Helping yourself by helping others
Working as a team: When colleagues help each other everybody benefits.
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LONDON, England (CNN) -- The key to happiness, productivity and popularity at work has been revealed.
We all just need to look out for one another a little bit more, according to research published in the Academy of Management Journal.
Employees who regularly do favors for colleagues work more effectively and enjoy a higher social standing than their less generous peers, concludes Professor Francis J. Flynn of Columbia University who carried out the study.
For some workers, that conclusion may come as a surprise. Helping out a colleague, common sense would suggest, may boost your popularity rating but at the expense of time spent on your own tasks.
Not so, says Flynn: "Many people feel awkward when it comes to favor exchange on the job. They may be against it in principle, or they may think that asking for help will reflect adversely on their competence, or they might be afraid that doing favors will demand too much of their time. This research suggests that it pays to try to overcome that awkwardness."
The research was based on a survey of 161 engineers, divided into eight groups, working at a telecommunications firm in San Francisco.
Flynn asked them to rate themselves and their co-workers on the frequency they performed common office favors, such as helping with problem solving, providing a second opinion or sharing an especially heavy workload. They were also asked to rate their colleagues' social status and contribution at work.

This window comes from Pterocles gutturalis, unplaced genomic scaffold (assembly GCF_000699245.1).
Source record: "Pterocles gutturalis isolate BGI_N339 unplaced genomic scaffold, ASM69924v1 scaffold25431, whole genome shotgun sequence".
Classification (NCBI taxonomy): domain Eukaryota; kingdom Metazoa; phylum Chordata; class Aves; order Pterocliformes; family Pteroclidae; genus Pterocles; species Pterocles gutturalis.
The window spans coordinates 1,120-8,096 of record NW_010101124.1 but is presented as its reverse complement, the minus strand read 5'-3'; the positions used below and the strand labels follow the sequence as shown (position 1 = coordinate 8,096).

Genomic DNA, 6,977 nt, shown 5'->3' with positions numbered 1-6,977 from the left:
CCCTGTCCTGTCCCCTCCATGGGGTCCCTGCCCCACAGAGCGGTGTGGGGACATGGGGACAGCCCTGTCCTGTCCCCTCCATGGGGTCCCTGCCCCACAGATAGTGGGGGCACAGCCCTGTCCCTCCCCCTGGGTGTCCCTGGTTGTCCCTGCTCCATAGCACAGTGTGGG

When the results were compared with official company records of each employees' productivity, Flynn discovered that the most productive groups were those in which favors were frequently exchanged with giving and receiving roughly in balance with a slight bias towards giving.
By contrast, workers in groups with a lower frequency of favor exchange were only more productive when they received more favors than they gave. When both giving and receiving were in balance, or workers gave more favors than they received, productivity dropped dramatically.
High social status
Unsurprisingly, workers who regularly performed favors also enjoyed a high social status. On a scale of one to seven, workers considered highly generous averaged five while those who exchanged favors infrequently scored just three.
Flynn argues that there are two reasons why productivity increases in an environment where colleagues regularly help each other out.
Firstly, a well-developed culture of favor exchange helps create a more efficient working relationship.
"Through trial and error, both actors come to understand what can be gained through increased resource sharing with one another," says Flynn.
Secondly, as workers get used to performing and receiving favors, they will become less inhibited about asking for extra help when required, and they will be more willing to offer help when they are confident they will also receive assistance when necessary.
"In short," concludes Flynn, "a pattern of frequent favor exchange increases our willingness to help out colleagues with whatever amount of assistance they need when they most need it."
So, next time a colleague appears to be floundering with an intractable problem or slowly disappearing under a mountain of paperwork, don't be afraid to get stuck in.